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Using the Principles of Art. Chapter 6. The Art and Science of Growing Plants. Horticulture is referred to the art and science of growing plants.

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the art and science of growing plants
The Art and Science of Growing Plants
  • Horticulture is referred to the art and science of growing plants.
  • Landscaping is the segment of Horticulture pertaining to the art and science of growing plants in an outdoor setting The art of landscaping deals with visual art. Which is pleasing to the eye.
the art and science of growing plants1
The Art and Science of Growing Plants
  • Plant Selection process is often the most time consuming step in producing a design.
  • All the plants must fit well with the other elements of the design to make it look attractive.
  • The major design qualites to consider in selecting plants for the landscape are line, form, texture, and color.
the art and science of growing plants2
The Art and Science of Growing Plants
  • What is line?
  • So everything in the landscape has line. Whether it is natural or artifical.
  • Line gives the viewer’s eye direction and movement.
  • Lines also create emotional and psychological responses form the viewer
the art and science of growing plants3
The Art and Science of Growing Plants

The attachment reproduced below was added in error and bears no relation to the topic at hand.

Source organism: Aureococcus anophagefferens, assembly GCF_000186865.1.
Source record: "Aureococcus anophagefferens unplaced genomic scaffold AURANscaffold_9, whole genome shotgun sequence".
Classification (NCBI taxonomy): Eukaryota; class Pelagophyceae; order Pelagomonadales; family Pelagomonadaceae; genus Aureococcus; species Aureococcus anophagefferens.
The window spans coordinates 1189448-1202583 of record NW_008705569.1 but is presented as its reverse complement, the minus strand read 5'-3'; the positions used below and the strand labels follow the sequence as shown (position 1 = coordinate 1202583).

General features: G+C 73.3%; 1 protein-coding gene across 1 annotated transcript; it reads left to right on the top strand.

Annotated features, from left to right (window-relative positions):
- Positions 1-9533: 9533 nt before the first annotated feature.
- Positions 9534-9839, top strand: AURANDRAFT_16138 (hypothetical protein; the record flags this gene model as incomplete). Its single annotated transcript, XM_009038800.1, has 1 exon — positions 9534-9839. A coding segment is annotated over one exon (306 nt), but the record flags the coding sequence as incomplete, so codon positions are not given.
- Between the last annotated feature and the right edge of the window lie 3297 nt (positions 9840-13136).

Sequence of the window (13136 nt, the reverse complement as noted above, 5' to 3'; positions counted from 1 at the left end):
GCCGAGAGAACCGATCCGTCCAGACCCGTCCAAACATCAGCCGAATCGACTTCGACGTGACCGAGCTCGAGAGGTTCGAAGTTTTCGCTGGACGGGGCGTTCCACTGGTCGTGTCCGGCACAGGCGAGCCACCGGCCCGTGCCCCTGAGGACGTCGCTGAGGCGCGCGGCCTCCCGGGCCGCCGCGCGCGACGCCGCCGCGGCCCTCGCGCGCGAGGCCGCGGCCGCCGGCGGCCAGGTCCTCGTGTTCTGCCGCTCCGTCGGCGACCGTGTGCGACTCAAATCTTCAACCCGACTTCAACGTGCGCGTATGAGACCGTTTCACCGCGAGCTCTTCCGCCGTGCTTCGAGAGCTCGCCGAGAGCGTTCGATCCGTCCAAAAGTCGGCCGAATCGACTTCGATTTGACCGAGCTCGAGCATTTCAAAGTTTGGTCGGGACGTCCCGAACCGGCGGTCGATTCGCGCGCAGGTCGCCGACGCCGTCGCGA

• Line Cont..
  • Vertical Lines are severe and when used in excess causes a feeling of tension and nervousness
  • Horizontal lines provide relaxing pleasant emotional responses
the art and science of growing plants4
The Art and Science of Growing Plants
  • What is form?
  • It is the three demensional shape of the plant. Examples of forms or plant shape include: Columar, Wide -Oval, pyramidal, round, vase shaped, and weeping
wide oval
Wide-oval
  • Much wider than tall
  • Often a small tree
  • Branches low to the ground
  • Works well to frame & screen
  • A focal point plant
vase shaped
Vase-shaped
  • High, wide-spreading branches
  • Usually gives excellent shade
  • Allows human activity underneath
  • Make excellent street trees
pyramidal
Pyramidal
  • Shape is less noticeable as the trees mature
  • Accent plant
  • Large, high branching trees allow human activity beneath
round
Round
  • Width & Height are nearly equal
  • Usually Dense
  • Lawn trees
  • Can be to create grove effects
  • If large, can be used to create heavy shade
columnar
Columnar
  • Much taller than wide
  • Accent Plant
  • Frames views & structures
  • Useful in formal settings
weeping
Weeping